I don’t remember every name from back then, but I remember that water. It started in Lake Spavinaw, and came pouring out of that front yard hose icy and sweet, flavored with a touch of rubber hose and a dash of brass metal. We all loved it, and kept drinking until Bill’s mother came out on the porch to shake the dustmop and caught us.
“You kids turn that water off and go play!” she hollered. She gave us the hard eye till Bill went over and cranked the handle. By that time we were soaked, but we didn’t care. In fact, we liked it. It was 90 degrees in the Oklahoma shade, which there wasn’t much of.
Our gang lasted till we all started school, then life its own self took over and we drifted into our separate worlds. But if anyone ever asks me about gang membership, I can tell them, quite honestly, that I was a gang member very early on. And I’m proud of it.
Birthdays are interesting benchmarks. They roll around on the same date, year after year. As a kid, I generally looked forward to them. It meant “something” would happen; in the earliest years there were celebrations with cake.
Birthday number one was The Event. As the first-and-at-that-point-only child, family gathered round. Photographer Wilmot Dahlem was summoned.
I was put in the highchair, a cake was placed in front of me. I reached for the single candle and literally remember being told, “Nono, don’t touch that.” So, I did what any thinking one-year-old would do: I picked it up with my mouth.
Wilmot documented the moment
The next Birthday I remember is number three. I had a baby brother by then. That’s also the year I found Mama’s scissors when I was supposed to be taking a nap; I cut half my long hair off. Mama documented that one. The expression on that lady’s face tells the story.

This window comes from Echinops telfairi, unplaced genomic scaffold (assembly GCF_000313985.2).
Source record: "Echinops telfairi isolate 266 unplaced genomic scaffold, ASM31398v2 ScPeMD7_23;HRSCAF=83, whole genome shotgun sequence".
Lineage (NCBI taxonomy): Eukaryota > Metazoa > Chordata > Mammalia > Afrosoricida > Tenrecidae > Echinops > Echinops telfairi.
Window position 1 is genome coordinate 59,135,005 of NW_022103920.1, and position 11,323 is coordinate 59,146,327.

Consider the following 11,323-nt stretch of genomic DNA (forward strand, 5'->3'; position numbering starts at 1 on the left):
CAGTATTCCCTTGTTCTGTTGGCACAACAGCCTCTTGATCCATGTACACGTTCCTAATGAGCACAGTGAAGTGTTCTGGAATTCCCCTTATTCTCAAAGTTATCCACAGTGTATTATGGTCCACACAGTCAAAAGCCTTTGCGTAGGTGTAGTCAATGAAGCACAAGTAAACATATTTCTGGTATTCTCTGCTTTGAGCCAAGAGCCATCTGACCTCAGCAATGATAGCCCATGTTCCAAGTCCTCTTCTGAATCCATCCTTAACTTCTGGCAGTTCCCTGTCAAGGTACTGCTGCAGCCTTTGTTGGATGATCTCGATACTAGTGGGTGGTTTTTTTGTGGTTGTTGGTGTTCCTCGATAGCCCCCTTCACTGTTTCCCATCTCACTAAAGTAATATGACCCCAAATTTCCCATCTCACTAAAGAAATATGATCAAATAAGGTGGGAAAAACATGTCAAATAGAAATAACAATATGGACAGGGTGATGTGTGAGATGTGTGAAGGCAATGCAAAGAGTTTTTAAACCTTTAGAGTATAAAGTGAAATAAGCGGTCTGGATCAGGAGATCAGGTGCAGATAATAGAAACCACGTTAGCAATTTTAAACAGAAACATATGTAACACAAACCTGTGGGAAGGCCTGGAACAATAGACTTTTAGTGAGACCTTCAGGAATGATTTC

My grandmother (Nanny) crocheted me a dress, with hat and purse for my Birthday that year. Wilmot took pictures of me in my dress.The short curls peaking out from under the crocheted hat … made my Mama cry.
As I got older and the number of siblings grew, it became more of a day when — eventually — all eyes glanced at me at some point during the day with, “Hey. It’s your Birthday.” Yes, I knew. I was “waiting for sixteen.” Then, “waiting for eighteen.”
When you’re a kid, waiting and pining to be older seems to be part of the M.O. But there’s a point; a moment. There’s a place in the sequential order of annual things when a body feels the urge to say, “I’ve had quite enough. Let’s stop this now; can we?” Well, no, comes the answer. Not really. Time, and tides, are gonna roll on. The only known way of stopping is leaving. And that’s generally not what one is thinking when it crosses the mind, on some advanced Birthday, to say, “Check please.”
I had such a Birthday yesterday. I felt full ready to call for the check … until a guy at the grocery store started chatting with me. I was standing in the aisle with the motor oil, and reached for the 5 W30 ‘high mileage’. The young man (and I say young because, at this point in my life, isn’t everyon else?) asked me a question about my car. I did a little fake laugh and told him my car needs the OCV replaced. That stopped him for a second; a woman who knows what an oil control valve is … rare bird. Then he complimented me on my sweater. Oy. I could see where this was going; I felt my face flush. I couldn’t look him in the eye. But I knew he had to have been born some year after my children. Holy crap. Nope. Moving on.
I grabbed the jug of oil, mumbled “Have a good night,” and went to self check out. I spied him heading toward the produce section, and was able to get a good look at him. Damnation; he was tall, a bit swarthy, he must work out. He was eye candy-ish … in a much-too-young-for-me-but-god-help-us-all-look-at-you sort of way.
I paid for my oil, walked out to my car, got in, and sat there for a minute. Just breathing. I considered how old I ‘am’ compared to how old I ‘feel’ … and pulled out of the parking lot thinking maybe, just maybe, I don’t need the check after all.
I see a giraffe. Big quiet eyes. Ears just so. Soft little horns. I can’t see his long neck. I know it’s there, beyond the card.